One of the great joys of moviegoing is to walk into a theater with no knowledge or expectation of what you are about to be see, only to be transported and delighted.
“The Eagle Huntress” is just such an experience. And although humans get top billing, the eagles are true co-stars, in close-ups of their fiercely beautiful heads and in their soaring panoramic traverse of sky and mountain.
With extraordinary cinematography, superb production values and winning real-life characters, this is a marvelous story about a cherubic 13-year-old girl who lives in a nomadic family on the steppes of Mongolia. Aisholpan wants to continue the family tradition of eagle hunting. (Eagle hunters do not hunt eagles; they train eagles to hunt foxes.)
Her father, Nurgaiv, supports her dream, even though it is all but unheard of for girls to hunt with eagles. "In my mind, girls and boys are equal," he says, a true progressive of the steppes.
This film is something of a hybrid of a documentary/feature film. Events are obviously staged for the camera even if in real time, not caught as historic footage or in anonymous "hidden camera" style. It is almost too slick, given the production pedigree of Sundance funding, executive producer Morgan Spurlock and narration by Daisy Ridley ("Star Wars").
Nevertheless, there is a sense of purity and innocence in the film, both in the context of Mongolian culture, the juxtaposition of the modern and traditional, and especially in the radiant face of our young heroine.
Aisholpan, a very good student who hopes to become a doctor, attends boarding school during the week, taking care of her younger sister and brother there and returning home on the weekend to pursue her eagle hunting training. There are charming vignettes of kids being kids, and families being families, a universal humanity.
Humor comes courtesy of a scowling Mongolian chorus of elders, ensconced in the Old Ways: "Girls are meant to stay home and make tea!" Aisholpan and her father are blissfully undeterred.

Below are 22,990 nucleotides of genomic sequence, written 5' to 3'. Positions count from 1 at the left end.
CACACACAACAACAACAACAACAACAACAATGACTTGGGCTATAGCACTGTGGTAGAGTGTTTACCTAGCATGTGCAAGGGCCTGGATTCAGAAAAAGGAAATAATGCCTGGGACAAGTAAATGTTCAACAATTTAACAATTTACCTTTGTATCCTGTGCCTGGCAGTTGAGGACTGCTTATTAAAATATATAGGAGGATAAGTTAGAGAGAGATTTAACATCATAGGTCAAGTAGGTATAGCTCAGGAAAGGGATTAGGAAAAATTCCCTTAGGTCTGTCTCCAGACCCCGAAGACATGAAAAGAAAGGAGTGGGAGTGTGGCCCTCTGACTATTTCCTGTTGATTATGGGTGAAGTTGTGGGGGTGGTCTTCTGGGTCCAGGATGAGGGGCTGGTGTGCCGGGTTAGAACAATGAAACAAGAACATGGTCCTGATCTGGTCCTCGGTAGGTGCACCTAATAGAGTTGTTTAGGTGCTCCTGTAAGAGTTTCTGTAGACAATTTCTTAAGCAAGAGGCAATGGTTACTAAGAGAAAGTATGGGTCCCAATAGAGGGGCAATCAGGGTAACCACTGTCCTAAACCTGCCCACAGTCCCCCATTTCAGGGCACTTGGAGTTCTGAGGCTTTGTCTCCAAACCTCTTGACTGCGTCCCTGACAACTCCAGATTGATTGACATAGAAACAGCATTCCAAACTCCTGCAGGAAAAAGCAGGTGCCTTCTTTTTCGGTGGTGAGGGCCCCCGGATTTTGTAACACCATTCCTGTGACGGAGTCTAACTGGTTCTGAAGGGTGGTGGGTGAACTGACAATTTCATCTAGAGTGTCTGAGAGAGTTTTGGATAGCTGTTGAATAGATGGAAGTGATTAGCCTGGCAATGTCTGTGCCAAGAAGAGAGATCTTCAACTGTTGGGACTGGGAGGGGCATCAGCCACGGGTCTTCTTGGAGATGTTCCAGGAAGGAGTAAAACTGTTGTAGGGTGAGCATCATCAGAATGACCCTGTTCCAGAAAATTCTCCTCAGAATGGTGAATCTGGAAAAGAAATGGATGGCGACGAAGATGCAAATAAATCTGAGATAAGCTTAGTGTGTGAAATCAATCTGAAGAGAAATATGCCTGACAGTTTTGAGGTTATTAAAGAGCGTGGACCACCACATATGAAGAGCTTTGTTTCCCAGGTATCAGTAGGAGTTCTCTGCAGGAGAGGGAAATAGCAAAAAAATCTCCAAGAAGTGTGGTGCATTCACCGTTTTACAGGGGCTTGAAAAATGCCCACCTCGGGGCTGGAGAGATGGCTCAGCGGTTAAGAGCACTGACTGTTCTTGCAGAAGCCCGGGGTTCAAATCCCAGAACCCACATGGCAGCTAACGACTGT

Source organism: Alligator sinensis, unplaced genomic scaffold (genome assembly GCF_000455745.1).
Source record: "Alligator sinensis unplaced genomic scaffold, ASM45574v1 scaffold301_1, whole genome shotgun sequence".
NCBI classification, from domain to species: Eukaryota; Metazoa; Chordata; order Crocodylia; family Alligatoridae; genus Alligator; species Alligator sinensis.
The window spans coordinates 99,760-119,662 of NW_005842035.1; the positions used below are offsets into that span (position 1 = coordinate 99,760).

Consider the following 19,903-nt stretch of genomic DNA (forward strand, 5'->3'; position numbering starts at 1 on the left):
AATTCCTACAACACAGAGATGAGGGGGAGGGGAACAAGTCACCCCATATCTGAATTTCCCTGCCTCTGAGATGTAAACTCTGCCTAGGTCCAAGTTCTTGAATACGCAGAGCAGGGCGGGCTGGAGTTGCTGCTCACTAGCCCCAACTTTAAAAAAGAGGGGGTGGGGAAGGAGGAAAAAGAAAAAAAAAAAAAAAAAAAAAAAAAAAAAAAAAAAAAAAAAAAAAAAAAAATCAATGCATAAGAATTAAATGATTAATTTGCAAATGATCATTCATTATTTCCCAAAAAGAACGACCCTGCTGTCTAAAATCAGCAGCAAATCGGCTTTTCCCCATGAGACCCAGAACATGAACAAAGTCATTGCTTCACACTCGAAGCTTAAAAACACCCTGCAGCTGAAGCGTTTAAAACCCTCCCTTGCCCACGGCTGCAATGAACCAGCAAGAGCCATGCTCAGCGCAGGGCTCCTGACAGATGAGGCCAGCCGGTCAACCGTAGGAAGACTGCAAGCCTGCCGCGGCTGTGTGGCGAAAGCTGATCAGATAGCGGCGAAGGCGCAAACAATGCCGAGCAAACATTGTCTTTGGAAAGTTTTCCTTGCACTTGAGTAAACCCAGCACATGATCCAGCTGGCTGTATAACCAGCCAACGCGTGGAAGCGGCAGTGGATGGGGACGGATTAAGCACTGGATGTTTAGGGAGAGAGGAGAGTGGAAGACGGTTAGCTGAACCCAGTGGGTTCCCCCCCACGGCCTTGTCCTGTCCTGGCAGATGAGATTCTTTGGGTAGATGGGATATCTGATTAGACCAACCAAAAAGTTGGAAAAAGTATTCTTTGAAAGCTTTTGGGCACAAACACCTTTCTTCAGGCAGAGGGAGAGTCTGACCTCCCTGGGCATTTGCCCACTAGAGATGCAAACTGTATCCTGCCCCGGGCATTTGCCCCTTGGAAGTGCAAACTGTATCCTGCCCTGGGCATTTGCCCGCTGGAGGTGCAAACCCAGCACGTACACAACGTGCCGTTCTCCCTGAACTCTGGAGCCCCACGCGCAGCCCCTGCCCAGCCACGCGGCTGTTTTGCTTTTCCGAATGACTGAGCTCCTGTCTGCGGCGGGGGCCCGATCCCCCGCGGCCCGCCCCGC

Once she is ready, her father takes Aisholpan up into the mountains to claim an eaglet of her own to train. The smile rarely leaves her face even as she rappels down the side of a cliff, wraps the eaglet in a blanket and climbs back up, her worried father shouting instructions and encouragement. Back safe, he says “You are awesome!" taking the words right out of our mouths.
Aisholpan and Nurgaiv ride horses, climb mountains, hunt foxes — all with one hand, since they each have 15-pound eagles perched on the other. After months of training and bonding, she takes her eagle to the festival to compete in a skills test. There is grudging admiration, but even then she is not considered a true eagle hunter until her eagle catches a fox in the winter--the ultimate test.
“The Eagle Huntress” works on many levels: as a family drama, adventure, nature documentary and classic “root for the underdog” sports movie. There is not a great deal of suspense, other than the festival competition and the hunt - hoping the horses don’t fall off cliffs or through snow banks. But somehow the whole thing works.
Yes, there are subtitles. But because of the simple, direct dialogue, even middle schoolers should be able to read the captions. The raw violence of the hunt may be off-putting for younger children but it is comparable to the content in the Disney nature films.
Looking for an inspirational dose of female empowerment? This is a terrific movie for families, but especially for fathers and daughters. The glass ceiling may still be intact but the sky has been pierced by the eagle huntress.
"The Eagle Huntress"
3.5 stars (out of four)
Director: Otto Bell
Running time: 87 minutes
The lowdown: Documentary/family adventure about the first female in 12 generations of her family to become an eagle hunter.